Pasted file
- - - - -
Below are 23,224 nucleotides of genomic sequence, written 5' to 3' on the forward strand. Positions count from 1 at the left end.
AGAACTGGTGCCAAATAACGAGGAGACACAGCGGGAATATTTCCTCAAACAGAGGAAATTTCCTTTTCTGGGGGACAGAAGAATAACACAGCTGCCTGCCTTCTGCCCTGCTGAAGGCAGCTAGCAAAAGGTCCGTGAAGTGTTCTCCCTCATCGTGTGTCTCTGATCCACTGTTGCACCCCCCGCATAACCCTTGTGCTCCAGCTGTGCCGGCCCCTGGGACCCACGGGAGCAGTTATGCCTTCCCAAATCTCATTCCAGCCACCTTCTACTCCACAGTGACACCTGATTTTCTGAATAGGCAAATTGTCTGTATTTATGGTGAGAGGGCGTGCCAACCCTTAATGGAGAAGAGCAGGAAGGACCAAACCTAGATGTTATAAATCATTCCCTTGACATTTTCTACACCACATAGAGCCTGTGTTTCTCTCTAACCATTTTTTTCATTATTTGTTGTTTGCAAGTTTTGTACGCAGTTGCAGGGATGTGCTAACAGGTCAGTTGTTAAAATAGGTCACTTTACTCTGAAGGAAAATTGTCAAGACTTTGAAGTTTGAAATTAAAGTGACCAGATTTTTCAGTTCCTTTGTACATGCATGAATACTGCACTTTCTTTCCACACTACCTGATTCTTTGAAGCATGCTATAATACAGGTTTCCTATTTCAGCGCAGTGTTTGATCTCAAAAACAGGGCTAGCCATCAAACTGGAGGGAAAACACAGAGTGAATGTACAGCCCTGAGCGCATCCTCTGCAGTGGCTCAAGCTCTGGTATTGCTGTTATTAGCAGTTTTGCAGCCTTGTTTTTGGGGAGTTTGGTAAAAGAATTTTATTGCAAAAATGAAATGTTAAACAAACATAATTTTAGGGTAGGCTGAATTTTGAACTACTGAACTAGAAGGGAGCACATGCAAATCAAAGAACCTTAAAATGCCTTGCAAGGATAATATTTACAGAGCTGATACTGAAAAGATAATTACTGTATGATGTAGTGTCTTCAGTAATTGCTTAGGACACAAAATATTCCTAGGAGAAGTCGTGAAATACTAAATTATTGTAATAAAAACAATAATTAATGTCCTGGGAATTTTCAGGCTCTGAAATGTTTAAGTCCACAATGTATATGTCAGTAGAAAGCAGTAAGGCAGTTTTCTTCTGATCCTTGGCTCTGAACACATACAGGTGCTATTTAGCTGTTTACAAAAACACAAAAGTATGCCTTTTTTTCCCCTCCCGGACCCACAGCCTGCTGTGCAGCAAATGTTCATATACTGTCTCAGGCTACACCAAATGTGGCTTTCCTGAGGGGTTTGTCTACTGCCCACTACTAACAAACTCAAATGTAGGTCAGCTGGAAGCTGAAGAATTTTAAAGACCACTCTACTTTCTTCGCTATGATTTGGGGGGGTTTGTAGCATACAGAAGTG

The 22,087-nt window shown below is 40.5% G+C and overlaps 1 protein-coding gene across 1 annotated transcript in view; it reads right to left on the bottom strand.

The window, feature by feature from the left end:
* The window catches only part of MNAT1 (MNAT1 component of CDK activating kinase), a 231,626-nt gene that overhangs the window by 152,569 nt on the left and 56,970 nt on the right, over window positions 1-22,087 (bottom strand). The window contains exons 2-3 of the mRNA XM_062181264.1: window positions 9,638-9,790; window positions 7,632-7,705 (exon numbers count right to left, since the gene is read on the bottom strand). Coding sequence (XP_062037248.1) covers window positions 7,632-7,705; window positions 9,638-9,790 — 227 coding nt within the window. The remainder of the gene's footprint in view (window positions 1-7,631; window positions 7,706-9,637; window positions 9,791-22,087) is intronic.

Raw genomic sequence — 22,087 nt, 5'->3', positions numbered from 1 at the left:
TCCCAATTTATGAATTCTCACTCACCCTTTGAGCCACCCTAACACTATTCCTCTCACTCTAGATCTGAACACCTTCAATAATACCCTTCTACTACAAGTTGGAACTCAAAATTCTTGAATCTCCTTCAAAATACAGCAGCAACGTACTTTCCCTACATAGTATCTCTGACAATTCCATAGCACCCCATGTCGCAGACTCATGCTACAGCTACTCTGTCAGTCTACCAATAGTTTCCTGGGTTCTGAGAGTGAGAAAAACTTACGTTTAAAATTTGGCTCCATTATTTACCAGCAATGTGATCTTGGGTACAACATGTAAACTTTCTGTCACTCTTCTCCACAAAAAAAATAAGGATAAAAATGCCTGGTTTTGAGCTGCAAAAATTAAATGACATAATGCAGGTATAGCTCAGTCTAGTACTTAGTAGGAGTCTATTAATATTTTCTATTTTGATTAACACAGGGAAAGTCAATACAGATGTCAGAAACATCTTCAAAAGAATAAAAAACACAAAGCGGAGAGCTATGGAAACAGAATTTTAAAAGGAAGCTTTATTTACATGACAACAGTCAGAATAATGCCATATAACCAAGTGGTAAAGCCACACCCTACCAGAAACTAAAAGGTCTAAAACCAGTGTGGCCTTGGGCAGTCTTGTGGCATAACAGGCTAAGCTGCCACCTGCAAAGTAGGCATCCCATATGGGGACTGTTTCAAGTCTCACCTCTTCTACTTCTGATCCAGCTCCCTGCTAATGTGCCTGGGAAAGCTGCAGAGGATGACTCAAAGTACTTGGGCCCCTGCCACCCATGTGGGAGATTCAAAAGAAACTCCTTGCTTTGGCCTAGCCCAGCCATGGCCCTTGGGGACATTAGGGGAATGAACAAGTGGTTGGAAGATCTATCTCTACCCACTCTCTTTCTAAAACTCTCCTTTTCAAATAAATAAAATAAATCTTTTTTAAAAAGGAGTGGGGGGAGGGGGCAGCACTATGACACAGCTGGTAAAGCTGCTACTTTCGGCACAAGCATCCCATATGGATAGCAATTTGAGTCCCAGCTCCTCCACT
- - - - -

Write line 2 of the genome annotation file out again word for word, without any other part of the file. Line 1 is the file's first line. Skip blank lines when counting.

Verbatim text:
AGAACTGGTGCCAAATAACGAGGAGACACAGCGGGAATATTTCCTCAAACAGAGGAAATTTCCTTTTCTGGGGGACAGAAGAATAACACAGCTGCCTGCCTTCTGCCCTGCTGAAGGCAGCTAGCAAAAGGTCCGTGAAGTGTTCTCCCTCATCGTGTGTCTCTGATCCACTGTTGCACCCCCCGCATAACCCTTGTGCTCCAGCTGTGCCGGCCCCTGGGACCCACGGGAGCAGTTATGCCTTCCCAAATCTCATTCCAGCCACCTTCTACTCCACAGTGACACCTGATTTTCTGAATAGGCAAATTGTCTGTATTTATGGTGAGAGGGCGTGCCAACCCTTAATGGAGAAGAGCAGGAAGGACCAAACCTAGATGTTATAAATCATTCCCTTGACATTTTCTACACCACATAGAGCCTGTGTTTCTCTCTAACCATTTTTTTCATTATTTGTTGTTTGCAAGTTTTGTACGCAGTTGCAGGGATGTGCTAACAGGTCAGTTGTTAAAATAGGTCACTTTACTCTGAAGGAAAATTGTCAAGACTTTGAAGTTTGAAATTAAAGTGACCAGATTTTTCAGTTCCTTTGTACATGCATGAATACTGCACTTTCTTTCCACACTACCTGATTCTTTGAAGCATGCTATAATACAGGTTTCCTATTTCAGCGCAGTGTTTGATCTCAAAAACAGGGCTAGCCATCAAACTGGAGGGAAAACACAGAGTGAATGTACAGCCCTGAGCGCATCCTCTGCAGTGGCTCAAGCTCTGGTATTGCTGTTATTAGCAGTTTTGCAGCCTTGTTTTTGGGGAGTTTGGTAAAAGAATTTTATTGCAAAAATGAAATGTTAAACAAACATAATTTTAGGGTAGGCTGAATTTTGAACTACTGAACTAGAAGGGAGCACATGCAAATCAAAGAACCTTAAAATGCCTTGCAAGGATAATATTTACAGAGCTGATACTGAAAAGATAATTACTGTATGATGTAGTGTCTTCAGTAATTGCTTAGGACACAAAATATTCCTAGGAGAAGTCGTGAAATACTAAATTATTGTAATAAAAACAATAATTAATGTCCTGGGAATTTTCAGGCTCTGAAATGTTTAAGTCCACAATGTATATGTCAGTAGAAAGCAGTAAGGCAGTTTTCTTCTGATCCTTGGCTCTGAACACATACAGGTGCTATTTAGCTGTTTACAAAAACACAAAAGTATGCCTTTTTTTCCCCTCCCGGACCCACAGCCTGCTGTGCAGCAAATGTTCATATACTGTCTCAGGCTACACCAAATGTGGCTTTCCTGAGGGGTTTGTCTACTGCCCACTACTAACAAACTCAAATGTAGGTCAGCTGGAAGCTGAAGAATTTTAAAGACCACTCTACTTTCTTCGCTATGATTTGGGGGGGTTTGTAGCATACAGAAGTG